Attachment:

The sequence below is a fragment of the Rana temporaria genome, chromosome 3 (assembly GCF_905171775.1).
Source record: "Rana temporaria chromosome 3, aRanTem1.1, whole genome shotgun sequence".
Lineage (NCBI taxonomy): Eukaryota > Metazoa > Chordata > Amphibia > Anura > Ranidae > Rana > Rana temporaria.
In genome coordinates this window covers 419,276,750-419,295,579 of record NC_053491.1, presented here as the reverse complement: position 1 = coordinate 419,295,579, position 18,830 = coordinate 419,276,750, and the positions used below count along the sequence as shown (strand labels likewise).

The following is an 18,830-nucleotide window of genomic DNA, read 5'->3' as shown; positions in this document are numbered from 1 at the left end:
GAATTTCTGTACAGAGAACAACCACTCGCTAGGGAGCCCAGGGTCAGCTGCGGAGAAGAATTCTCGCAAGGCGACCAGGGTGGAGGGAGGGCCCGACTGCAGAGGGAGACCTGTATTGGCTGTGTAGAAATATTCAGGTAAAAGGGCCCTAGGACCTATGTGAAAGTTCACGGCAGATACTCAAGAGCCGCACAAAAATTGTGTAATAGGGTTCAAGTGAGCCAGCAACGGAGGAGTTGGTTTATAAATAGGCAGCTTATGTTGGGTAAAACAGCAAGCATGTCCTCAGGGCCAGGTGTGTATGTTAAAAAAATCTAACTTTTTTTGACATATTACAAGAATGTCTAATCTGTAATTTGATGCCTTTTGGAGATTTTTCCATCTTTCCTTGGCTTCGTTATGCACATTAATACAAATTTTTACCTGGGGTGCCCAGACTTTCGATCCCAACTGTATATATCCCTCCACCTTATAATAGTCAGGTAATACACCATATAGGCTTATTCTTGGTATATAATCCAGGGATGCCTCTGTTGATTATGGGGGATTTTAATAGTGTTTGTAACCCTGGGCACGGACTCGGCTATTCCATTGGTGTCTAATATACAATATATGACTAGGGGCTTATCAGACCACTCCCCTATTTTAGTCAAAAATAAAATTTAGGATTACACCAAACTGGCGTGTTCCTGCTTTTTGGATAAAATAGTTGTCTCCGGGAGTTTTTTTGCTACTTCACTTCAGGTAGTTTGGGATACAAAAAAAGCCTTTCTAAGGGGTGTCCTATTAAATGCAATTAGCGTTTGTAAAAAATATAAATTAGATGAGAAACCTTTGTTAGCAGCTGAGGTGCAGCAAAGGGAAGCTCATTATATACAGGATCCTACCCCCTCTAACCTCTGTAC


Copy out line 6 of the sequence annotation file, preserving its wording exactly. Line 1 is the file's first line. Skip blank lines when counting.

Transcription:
GAATTTCTGTACAGAGAACAACCACTCGCTAGGGAGCCCAGGGTCAGCTGCGGAGAAGAATTCTCGCAAGGCGACCAGGGTGGAGGGAGGGCCCGACTGCAGAGGGAGACCTGTATTGGCTGTGTAGAAATATTCAGGTAAAAGGGCCCTAGGACCTATGTGAAAGTTCACGGCAGATACTCAAGAGCCGCACAAAAATTGTGTAATAGGGTTCAAGTGAGCCAGCAACGGAGGAGTTGGTTTATAAATAGGCAGCTTATGTTGGGTAAAACAGCAAGCATGTCCTCAGGGCCAGGTGTGTATGTTAAAAAAATCTAACTTTTTTTGACATATTACAAGAATGTCTAATCTGTAATTTGATGCCTTTTGGAGATTTTTCCATCTTTCCTTGGCTTCGTTATGCACATTAATACAAATTTTTACCTGGGGTGCCCAGACTTTCGATCCCAACTGTATATATCCCTCCACCTTATAATAGTCAGGTAATACACCATATAGGCTTATTCTTGGTATATAATCCAGGGATGCCTCTGTTGATTATGGGGGATTTTAATAGTGTTTGTAACCCTGGGCACGGACTCGGCTATTCCATTGGTGTCTAATATACAATATATGACTAGGGGCTTATCAGACCACTCCCCTATTTTAGTCAAAAATAAAATTTAGGATTACACCAAACTGGCGTGTTCCTGCTTTTTGGATAAAATAGTTGTCTCCGGGAGTTTTTTTGCTACTTCACTTCAGGTAGTTTGGGATACAAAAAAAGCCTTTCTAAGGGGTGTCCTATTAAATGCAATTAGCGTTTGTAAAAAATATAAATTAGATGAGAAACCTTTGTTAGCAGCTGAGGTGCAGCAAAGGGAAGCTCATTATATACAGGATCCTACCCCCTCTAACCTCTGTAC